Where possible I try to get mail systems setup so that they can be verified as true senders by the recipient by using SPF and DKIM. Seems a shame that few mail systems actually seem to do this as it would trim a lot of spam from the net.

Having moved to another server I needed to move the mail sender with it. This particular system only needs to send email out as there is another system that receives mail for this domain. So All I need do is install an SMTP service and make sure it signs it’s messages with the same private key as I previously used, so it matches the public key that is published in DNS.

Previously the system used Postfix and OpenDKIM, but as this needs to be a barebones simple system I figured I’d stick with Debian’s default mailer Exim4. Turns out this was a good choice as it has DKIM built in.

After building the server I was surprised to find out that it actually had no mail service installed at all! I’ve almost always encountered Exim on a new install and replaced it with Postfix and Dovecot.

So first thing I need to do is install Exim4.

$ sudo apt-get install mailutils

This installs exim4 and a few other mail helper programs.

I ended up installing exim4-daemon-heavy as I initially struggled to get exim to sign messages, but after resolving my problem I found I probably would have been fine using the default light daemon. But if you’re after anti-spam or malware services, exim4-daemon-heavy is needed.

The thing that tripped me over was a simple mistake, compounded by lack of experience with exim. Turns out that the exim config files can either be used as one single config file, or as separated config files in conf.d style folders. So here’s me editing the separate conf.d files to setup the DKIM settings, only to find no messages getting signed no matter what I changed. Once I realised all I need to do is edit the single config file /etc/exim4/exim4.conf.template and restart the service, signatures appeared in my messages.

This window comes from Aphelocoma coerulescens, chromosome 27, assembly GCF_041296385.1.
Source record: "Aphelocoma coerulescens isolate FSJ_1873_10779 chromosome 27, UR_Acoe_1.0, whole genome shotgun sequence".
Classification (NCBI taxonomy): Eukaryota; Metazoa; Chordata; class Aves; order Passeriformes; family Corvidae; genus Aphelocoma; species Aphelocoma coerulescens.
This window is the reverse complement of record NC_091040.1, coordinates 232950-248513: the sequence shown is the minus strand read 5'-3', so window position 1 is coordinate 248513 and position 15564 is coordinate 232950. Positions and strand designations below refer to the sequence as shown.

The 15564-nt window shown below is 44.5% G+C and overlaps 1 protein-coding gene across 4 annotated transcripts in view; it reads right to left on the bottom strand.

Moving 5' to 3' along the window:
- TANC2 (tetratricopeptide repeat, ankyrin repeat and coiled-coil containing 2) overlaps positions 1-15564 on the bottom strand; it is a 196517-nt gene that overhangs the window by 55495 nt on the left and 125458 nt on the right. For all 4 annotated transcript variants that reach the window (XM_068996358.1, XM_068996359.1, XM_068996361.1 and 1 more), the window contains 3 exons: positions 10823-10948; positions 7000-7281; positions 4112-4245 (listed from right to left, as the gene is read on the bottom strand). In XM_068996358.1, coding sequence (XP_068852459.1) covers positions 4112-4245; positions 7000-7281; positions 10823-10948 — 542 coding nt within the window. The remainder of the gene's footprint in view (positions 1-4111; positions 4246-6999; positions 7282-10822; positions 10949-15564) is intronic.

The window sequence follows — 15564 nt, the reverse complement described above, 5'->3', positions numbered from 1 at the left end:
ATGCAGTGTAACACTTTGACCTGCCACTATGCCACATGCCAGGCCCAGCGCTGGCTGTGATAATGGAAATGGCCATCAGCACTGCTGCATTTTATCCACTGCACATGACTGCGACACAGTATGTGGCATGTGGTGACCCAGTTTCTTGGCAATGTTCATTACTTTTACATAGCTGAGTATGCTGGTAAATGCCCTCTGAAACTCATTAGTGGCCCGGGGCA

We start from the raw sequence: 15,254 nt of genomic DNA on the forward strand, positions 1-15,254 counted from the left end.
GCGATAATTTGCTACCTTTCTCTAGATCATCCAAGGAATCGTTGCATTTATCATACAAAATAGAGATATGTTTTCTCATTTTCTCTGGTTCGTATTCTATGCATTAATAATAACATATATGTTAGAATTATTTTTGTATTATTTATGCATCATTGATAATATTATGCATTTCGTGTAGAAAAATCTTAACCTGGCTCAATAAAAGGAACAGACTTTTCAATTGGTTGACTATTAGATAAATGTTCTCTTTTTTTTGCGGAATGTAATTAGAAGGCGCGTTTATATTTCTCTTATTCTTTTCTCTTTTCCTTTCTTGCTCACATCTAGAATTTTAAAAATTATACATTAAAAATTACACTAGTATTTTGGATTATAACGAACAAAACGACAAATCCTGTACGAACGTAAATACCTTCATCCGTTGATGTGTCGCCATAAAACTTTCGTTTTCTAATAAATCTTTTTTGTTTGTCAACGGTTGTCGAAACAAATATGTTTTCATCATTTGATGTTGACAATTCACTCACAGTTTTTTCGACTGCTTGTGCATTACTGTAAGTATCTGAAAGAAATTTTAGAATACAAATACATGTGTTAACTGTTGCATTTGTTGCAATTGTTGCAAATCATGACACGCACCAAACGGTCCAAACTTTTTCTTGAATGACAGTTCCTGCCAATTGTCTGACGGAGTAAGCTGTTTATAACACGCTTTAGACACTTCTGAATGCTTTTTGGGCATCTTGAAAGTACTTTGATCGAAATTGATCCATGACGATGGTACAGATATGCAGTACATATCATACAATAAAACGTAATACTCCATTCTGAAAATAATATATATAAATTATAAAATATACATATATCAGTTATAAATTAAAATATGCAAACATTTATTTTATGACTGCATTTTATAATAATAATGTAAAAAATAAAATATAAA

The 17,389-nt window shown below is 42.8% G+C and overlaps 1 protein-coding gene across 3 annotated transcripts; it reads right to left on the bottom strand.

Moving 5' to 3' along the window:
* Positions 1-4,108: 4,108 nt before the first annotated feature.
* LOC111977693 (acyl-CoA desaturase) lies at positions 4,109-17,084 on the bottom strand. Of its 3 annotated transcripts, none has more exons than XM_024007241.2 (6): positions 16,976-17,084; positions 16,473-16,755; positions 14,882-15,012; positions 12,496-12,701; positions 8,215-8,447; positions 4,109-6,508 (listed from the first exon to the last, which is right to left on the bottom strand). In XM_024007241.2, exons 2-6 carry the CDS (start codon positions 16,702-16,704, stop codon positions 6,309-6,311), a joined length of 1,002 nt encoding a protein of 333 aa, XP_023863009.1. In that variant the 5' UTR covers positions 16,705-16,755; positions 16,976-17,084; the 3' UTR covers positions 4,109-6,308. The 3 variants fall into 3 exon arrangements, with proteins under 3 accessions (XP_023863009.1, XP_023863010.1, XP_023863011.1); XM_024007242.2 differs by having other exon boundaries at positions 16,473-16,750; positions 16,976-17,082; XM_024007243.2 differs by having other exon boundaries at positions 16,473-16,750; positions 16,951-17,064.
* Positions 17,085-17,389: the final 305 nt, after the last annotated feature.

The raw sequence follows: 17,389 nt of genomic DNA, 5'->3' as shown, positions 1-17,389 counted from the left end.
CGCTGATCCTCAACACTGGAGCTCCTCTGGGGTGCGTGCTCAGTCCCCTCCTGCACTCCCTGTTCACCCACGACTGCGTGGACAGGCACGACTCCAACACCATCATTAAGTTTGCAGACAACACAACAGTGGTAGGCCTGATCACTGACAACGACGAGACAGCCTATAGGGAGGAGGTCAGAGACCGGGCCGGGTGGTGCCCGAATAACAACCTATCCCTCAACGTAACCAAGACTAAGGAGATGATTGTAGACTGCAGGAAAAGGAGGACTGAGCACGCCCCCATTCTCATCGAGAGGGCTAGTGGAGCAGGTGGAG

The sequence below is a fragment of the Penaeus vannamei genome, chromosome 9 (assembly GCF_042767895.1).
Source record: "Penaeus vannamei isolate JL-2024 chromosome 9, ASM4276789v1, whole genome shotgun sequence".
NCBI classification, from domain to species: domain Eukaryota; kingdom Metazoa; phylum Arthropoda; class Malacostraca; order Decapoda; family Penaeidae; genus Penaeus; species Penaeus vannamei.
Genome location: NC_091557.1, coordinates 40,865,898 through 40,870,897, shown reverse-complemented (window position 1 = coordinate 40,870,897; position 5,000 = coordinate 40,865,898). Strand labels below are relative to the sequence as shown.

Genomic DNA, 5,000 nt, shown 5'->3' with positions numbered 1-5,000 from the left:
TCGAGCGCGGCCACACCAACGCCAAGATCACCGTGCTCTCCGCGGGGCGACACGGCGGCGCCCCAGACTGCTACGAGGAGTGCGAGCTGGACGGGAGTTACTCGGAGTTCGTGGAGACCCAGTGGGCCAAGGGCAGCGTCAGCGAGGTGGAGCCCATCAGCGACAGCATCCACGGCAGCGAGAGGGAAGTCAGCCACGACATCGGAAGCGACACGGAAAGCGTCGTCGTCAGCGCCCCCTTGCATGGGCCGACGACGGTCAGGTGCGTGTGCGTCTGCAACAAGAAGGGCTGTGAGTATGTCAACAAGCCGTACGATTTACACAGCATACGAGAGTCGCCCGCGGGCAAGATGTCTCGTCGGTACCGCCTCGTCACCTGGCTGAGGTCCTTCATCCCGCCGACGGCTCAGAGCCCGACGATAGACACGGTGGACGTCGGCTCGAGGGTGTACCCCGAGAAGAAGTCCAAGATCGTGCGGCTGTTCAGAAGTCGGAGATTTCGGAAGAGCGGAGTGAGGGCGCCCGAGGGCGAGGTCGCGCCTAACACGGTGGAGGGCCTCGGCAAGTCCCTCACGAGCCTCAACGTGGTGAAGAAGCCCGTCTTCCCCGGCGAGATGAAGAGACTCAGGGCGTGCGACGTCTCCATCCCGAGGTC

So if you have installed exim4 as above it will be using a single config file by default. So edit /etc/exim4/exim4.conf.template and place the following into a section that’ll you’ll need to create “transport/00_exim4-config_local-macros” as shown in this snippet:

...
### main/00_local_macros
#################################

#DKIM
DKIM_CANON = relaxed
DKIM_SELECTOR = myselector
DKIM_DOMAIN = domain.net
DKIM_FILE = /etc/exim4/dkim/domain.net.pem
DKIM_PRIVATE_KEY = ${if exists{DKIM_FILE}{DKIM_FILE}{0}}
...

If you later configure exim to use separate files just drop this into the /etc/exim4/conf.d/main/00_local_macros file instead.

To check or change the style of config you are using edit the file /etc/exim4/update-exim4.conf.conf (yes two .conf’s if correct), and look for the line dc_use_split_config which will either be true or false. Alternatively use the following to reconfigure exim4 with a text GUI.

$ sudo dpkg-reconfigure exim4-config

Make sure you copy your domain.net.pem file into the /etc/exim4/dkim folder (which you will have to create) and grant read permission to the Debian-exim user.

$ sudo mkdir /etc/exim4/dkim
$ sudo cp domain.net.pem /etc/exim4/dkim
$ sudo chown :Debian-exim -R /etc/exim4/dkim

Restart exim4

$ sudo systemctl restart exim4.service

You can get a look at you running config using:

$ sudo exim -bP

and you can pipe it through grep it’ you’re looking for something specific.

Further reading:

https://debian-administration.org/article/718/DKIM-signing_outgoing_mail_with_exim4

Exim4, DKIM & Smarthost

Save

Save

Advertisements